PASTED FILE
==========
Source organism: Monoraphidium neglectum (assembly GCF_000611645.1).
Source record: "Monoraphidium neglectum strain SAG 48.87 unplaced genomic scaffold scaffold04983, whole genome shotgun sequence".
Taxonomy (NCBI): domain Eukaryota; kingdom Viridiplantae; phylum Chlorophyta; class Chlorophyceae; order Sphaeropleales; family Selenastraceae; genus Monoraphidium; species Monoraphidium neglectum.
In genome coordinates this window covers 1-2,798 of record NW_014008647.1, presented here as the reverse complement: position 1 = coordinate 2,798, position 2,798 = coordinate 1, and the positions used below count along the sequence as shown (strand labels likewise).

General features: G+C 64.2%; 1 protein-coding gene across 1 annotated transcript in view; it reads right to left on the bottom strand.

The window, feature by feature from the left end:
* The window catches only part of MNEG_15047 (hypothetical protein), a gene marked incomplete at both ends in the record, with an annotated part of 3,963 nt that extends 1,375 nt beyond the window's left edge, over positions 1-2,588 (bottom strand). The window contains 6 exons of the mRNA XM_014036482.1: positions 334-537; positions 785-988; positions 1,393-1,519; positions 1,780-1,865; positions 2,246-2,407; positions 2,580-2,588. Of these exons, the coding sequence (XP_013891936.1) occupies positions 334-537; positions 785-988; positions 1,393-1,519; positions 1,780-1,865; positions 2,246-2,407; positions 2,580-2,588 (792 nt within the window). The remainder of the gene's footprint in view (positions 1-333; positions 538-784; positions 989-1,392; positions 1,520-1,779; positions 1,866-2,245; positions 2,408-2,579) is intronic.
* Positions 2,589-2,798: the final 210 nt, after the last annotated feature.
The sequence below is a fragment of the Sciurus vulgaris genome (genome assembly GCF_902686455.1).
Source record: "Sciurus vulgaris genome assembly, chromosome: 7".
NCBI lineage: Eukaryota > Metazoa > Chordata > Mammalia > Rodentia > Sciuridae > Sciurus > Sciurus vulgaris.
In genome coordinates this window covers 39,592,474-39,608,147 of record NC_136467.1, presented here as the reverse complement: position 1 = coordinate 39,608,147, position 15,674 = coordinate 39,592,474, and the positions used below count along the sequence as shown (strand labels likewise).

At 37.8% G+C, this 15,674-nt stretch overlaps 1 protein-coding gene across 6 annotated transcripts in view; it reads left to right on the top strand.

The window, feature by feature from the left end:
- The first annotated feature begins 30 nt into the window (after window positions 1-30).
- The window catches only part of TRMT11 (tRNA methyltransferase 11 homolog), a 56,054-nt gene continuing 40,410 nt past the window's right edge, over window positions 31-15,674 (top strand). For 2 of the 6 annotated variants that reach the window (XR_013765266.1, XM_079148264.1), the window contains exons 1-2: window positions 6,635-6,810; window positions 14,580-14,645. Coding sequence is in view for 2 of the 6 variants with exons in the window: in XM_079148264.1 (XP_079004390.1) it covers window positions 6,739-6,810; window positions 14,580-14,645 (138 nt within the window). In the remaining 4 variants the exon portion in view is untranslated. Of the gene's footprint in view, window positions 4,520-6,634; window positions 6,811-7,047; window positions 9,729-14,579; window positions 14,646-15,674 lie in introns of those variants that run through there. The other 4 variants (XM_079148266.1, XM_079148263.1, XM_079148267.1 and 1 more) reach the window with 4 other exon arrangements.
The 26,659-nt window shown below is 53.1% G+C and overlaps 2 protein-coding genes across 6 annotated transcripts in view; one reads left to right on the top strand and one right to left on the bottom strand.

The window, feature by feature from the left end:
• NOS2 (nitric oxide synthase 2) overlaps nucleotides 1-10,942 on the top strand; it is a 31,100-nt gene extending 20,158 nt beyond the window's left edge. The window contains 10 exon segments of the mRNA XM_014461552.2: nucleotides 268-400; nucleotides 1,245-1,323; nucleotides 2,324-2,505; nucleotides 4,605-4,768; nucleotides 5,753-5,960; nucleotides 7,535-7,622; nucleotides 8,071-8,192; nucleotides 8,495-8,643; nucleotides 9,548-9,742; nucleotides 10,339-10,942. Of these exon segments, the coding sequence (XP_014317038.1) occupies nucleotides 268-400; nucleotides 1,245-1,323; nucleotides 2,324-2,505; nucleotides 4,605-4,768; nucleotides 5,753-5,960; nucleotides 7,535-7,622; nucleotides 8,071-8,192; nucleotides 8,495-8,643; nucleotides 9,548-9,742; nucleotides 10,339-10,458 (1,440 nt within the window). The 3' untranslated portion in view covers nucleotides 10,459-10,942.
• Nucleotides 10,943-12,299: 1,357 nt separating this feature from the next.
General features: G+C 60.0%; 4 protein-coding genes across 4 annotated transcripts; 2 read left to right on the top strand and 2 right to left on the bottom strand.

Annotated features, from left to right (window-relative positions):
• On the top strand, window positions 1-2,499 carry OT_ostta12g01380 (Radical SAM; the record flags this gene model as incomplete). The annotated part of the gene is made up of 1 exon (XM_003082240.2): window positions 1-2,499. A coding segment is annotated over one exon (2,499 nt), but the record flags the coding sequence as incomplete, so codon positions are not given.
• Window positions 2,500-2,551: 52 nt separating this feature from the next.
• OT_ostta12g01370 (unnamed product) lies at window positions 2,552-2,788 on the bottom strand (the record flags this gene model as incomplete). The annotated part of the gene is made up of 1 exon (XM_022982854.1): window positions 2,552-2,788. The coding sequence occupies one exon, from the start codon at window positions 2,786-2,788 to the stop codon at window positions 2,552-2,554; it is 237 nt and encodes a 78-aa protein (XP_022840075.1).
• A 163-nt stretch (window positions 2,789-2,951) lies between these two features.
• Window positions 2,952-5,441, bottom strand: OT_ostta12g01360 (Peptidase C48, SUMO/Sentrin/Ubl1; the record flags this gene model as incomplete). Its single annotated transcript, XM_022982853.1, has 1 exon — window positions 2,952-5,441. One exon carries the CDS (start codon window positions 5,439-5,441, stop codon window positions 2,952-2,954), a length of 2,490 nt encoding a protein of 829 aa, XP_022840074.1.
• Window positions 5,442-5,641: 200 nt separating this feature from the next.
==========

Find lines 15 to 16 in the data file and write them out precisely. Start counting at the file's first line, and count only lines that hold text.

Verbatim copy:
- The first annotated feature begins 30 nt into the window (after window positions 1-30).
- The window catches only part of TRMT11 (tRNA methyltransferase 11 homolog), a 56,054-nt gene continuing 40,410 nt past the window's right edge, over window positions 31-15,674 (top strand). For 2 of the 6 annotated variants that reach the window (XR_013765266.1, XM_079148264.1), the window contains exons 1-2: window positions 6,635-6,810; window positions 14,580-14,645. Coding sequence is in view for 2 of the 6 variants with exons in the window: in XM_079148264.1 (XP_079004390.1) it covers window positions 6,739-6,810; window positions 14,580-14,645 (138 nt within the window). In the remaining 4 variants the exon portion in view is untranslated. Of the gene's footprint in view, window positions 4,520-6,634; window positions 6,811-7,047; window positions 9,729-14,579; window positions 14,646-15,674 lie in introns of those variants that run through there. The other 4 variants (XM_079148266.1, XM_079148263.1, XM_079148267.1 and 1 more) reach the window with 4 other exon arrangements.